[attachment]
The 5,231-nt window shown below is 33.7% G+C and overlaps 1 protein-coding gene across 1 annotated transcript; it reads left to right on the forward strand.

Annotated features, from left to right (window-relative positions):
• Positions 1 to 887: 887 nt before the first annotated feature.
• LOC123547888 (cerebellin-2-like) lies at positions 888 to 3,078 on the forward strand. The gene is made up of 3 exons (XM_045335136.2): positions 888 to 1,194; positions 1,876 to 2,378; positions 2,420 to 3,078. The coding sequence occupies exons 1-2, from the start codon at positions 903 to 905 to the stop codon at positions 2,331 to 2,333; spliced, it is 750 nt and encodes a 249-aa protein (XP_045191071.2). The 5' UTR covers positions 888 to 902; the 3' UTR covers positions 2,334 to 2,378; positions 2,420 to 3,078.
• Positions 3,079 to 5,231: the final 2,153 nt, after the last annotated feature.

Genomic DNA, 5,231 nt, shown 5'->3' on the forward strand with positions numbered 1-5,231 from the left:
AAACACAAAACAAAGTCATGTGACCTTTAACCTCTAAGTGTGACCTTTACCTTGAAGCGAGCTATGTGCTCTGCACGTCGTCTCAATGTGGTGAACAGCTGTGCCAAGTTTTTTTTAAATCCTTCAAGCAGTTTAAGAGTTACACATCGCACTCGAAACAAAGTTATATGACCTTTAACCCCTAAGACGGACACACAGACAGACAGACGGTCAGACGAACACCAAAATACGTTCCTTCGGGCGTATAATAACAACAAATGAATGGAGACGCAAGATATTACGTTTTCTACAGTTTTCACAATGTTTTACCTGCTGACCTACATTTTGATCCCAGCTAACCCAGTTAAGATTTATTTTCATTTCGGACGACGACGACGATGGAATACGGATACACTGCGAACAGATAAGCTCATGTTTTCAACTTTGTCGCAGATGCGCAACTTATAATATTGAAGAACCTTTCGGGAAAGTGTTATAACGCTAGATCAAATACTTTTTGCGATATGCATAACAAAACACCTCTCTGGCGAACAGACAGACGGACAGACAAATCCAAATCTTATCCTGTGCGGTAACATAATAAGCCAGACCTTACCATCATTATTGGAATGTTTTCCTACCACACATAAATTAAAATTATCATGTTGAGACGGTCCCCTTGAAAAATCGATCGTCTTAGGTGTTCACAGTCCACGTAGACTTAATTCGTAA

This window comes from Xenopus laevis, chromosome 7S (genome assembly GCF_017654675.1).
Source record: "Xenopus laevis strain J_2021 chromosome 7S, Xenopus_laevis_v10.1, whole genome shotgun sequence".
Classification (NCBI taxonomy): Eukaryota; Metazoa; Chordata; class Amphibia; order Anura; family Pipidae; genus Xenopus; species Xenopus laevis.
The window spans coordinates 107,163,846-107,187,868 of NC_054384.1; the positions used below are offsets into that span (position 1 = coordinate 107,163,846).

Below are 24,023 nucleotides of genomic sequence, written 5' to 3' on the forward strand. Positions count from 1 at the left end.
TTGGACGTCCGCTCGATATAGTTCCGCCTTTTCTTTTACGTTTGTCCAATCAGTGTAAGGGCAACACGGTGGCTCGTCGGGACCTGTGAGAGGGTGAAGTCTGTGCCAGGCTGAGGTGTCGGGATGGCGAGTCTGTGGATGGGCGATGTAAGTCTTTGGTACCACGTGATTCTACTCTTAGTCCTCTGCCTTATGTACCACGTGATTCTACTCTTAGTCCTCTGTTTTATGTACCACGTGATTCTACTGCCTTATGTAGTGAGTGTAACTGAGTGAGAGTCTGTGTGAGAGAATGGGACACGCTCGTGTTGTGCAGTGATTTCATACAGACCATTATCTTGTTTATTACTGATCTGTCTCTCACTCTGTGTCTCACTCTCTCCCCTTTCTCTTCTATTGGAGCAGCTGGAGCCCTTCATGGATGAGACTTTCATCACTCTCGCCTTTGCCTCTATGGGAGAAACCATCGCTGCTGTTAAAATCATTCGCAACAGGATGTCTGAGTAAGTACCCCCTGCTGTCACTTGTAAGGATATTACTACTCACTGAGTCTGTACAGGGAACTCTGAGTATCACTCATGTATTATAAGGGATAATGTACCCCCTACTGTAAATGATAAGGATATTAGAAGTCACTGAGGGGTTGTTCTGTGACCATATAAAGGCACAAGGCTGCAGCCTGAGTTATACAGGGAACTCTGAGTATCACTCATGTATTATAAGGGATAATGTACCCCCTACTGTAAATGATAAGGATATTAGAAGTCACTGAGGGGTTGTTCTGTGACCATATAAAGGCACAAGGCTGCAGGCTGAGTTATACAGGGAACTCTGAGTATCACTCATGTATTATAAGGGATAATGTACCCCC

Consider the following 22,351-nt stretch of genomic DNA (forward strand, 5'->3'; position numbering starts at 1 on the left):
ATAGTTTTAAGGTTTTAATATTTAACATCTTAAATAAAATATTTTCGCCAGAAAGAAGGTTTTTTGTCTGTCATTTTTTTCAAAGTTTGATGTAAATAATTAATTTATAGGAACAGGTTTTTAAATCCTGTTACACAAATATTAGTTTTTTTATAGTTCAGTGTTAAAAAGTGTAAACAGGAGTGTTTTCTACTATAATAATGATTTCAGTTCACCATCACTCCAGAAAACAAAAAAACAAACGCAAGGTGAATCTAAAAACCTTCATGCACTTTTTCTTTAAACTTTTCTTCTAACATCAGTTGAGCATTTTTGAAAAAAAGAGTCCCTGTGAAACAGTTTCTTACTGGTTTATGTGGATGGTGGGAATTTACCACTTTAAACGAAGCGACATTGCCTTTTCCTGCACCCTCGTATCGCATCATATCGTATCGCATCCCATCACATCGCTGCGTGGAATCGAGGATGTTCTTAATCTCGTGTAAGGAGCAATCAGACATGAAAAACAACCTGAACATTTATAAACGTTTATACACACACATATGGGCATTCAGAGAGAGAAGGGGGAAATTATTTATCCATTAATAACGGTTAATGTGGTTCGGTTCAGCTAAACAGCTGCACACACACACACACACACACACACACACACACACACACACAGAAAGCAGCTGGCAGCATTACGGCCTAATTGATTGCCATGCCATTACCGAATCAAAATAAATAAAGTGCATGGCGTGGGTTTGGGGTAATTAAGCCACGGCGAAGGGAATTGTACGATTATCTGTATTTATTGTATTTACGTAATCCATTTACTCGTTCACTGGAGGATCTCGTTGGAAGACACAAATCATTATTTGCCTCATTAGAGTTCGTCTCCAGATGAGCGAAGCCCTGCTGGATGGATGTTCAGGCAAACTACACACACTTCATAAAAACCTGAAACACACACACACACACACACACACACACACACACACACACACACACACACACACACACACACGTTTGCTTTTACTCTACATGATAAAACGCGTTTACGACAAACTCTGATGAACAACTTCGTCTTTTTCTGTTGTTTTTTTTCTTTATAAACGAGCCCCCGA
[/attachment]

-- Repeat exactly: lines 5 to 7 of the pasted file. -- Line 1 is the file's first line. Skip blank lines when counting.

• Positions 3,079 to 5,231: the final 2,153 nt, after the last annotated feature.

Genomic DNA, 5,231 nt, shown 5'->3' on the forward strand with positions numbered 1-5,231 from the left:
AAACACAAAACAAAGTCATGTGACCTTTAACCTCTAAGTGTGACCTTTACCTTGAAGCGAGCTATGTGCTCTGCACGTCGTCTCAATGTGGTGAACAGCTGTGCCAAGTTTTTTTTAAATCCTTCAAGCAGTTTAAGAGTTACACATCGCACTCGAAACAAAGTTATATGACCTTTAACCCCTAAGACGGACACACAGACAGACAGACGGTCAGACGAACACCAAAATACGTTCCTTCGGGCGTATAATAACAACAAATGAATGGAGACGCAAGATATTACGTTTTCTACAGTTTTCACAATGTTTTACCTGCTGACCTACATTTTGATCCCAGCTAACCCAGTTAAGATTTATTTTCATTTCGGACGACGACGACGATGGAATACGGATACACTGCGAACAGATAAGCTCATGTTTTCAACTTTGTCGCAGATGCGCAACTTATAATATTGAAGAACCTTTCGGGAAAGTGTTATAACGCTAGATCAAATACTTTTTGCGATATGCATAACAAAACACCTCTCTGGCGAACAGACAGACGGACAGACAAATCCAAATCTTATCCTGTGCGGTAACATAATAAGCCAGACCTTACCATCATTATTGGAATGTTTTCCTACCACACATAAATTAAAATTATCATGTTGAGACGGTCCCCTTGAAAAATCGATCGTCTTAGGTGTTCACAGTCCACGTAGACTTAATTCGTAA